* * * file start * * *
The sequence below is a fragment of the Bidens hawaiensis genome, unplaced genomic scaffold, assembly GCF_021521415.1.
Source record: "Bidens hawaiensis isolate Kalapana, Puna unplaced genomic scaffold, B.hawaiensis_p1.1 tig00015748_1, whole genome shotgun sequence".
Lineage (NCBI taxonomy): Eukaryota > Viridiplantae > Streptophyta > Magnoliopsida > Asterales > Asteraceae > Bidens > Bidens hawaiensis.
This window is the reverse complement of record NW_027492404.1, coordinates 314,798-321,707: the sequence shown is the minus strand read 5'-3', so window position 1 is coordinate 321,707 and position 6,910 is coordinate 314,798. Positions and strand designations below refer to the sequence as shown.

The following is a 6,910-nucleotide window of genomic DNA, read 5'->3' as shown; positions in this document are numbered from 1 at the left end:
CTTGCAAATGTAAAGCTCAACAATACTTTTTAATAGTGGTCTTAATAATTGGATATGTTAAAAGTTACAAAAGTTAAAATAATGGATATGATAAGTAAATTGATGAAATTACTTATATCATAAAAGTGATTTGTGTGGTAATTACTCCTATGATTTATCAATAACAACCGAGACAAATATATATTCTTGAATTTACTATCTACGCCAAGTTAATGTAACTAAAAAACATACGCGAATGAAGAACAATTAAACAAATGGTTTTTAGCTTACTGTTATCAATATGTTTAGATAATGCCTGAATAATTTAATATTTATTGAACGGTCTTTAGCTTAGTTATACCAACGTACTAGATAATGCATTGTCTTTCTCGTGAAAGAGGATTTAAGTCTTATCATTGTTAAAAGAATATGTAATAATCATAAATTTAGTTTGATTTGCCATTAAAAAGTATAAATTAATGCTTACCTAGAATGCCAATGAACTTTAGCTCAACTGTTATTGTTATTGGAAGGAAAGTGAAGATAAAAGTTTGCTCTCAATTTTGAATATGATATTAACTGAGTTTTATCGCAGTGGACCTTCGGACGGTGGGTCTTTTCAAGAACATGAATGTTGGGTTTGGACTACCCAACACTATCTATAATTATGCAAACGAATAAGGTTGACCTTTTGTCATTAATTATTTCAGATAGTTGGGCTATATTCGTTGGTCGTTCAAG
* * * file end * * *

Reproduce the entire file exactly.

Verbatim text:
The sequence below is a fragment of the Bidens hawaiensis genome, unplaced genomic scaffold, assembly GCF_021521415.1.
Source record: "Bidens hawaiensis isolate Kalapana, Puna unplaced genomic scaffold, B.hawaiensis_p1.1 tig00015748_1, whole genome shotgun sequence".
Lineage (NCBI taxonomy): Eukaryota > Viridiplantae > Streptophyta > Magnoliopsida > Asterales > Asteraceae > Bidens > Bidens hawaiensis.
This window is the reverse complement of record NW_027492404.1, coordinates 314,798-321,707: the sequence shown is the minus strand read 5'-3', so window position 1 is coordinate 321,707 and position 6,910 is coordinate 314,798. Positions and strand designations below refer to the sequence as shown.

The following is a 6,910-nucleotide window of genomic DNA, read 5'->3' as shown; positions in this document are numbered from 1 at the left end:
CTTGCAAATGTAAAGCTCAACAATACTTTTTAATAGTGGTCTTAATAATTGGATATGTTAAAAGTTACAAAAGTTAAAATAATGGATATGATAAGTAAATTGATGAAATTACTTATATCATAAAAGTGATTTGTGTGGTAATTACTCCTATGATTTATCAATAACAACCGAGACAAATATATATTCTTGAATTTACTATCTACGCCAAGTTAATGTAACTAAAAAACATACGCGAATGAAGAACAATTAAACAAATGGTTTTTAGCTTACTGTTATCAATATGTTTAGATAATGCCTGAATAATTTAATATTTATTGAACGGTCTTTAGCTTAGTTATACCAACGTACTAGATAATGCATTGTCTTTCTCGTGAAAGAGGATTTAAGTCTTATCATTGTTAAAAGAATATGTAATAATCATAAATTTAGTTTGATTTGCCATTAAAAAGTATAAATTAATGCTTACCTAGAATGCCAATGAACTTTAGCTCAACTGTTATTGTTATTGGAAGGAAAGTGAAGATAAAAGTTTGCTCTCAATTTTGAATATGATATTAACTGAGTTTTATCGCAGTGGACCTTCGGACGGTGGGTCTTTTCAAGAACATGAATGTTGGGTTTGGACTACCCAACACTATCTATAATTATGCAAACGAATAAGGTTGACCTTTTGTCATTAATTATTTCAGATAGTTGGGCTATATTCGTTGGTCGTTCAAG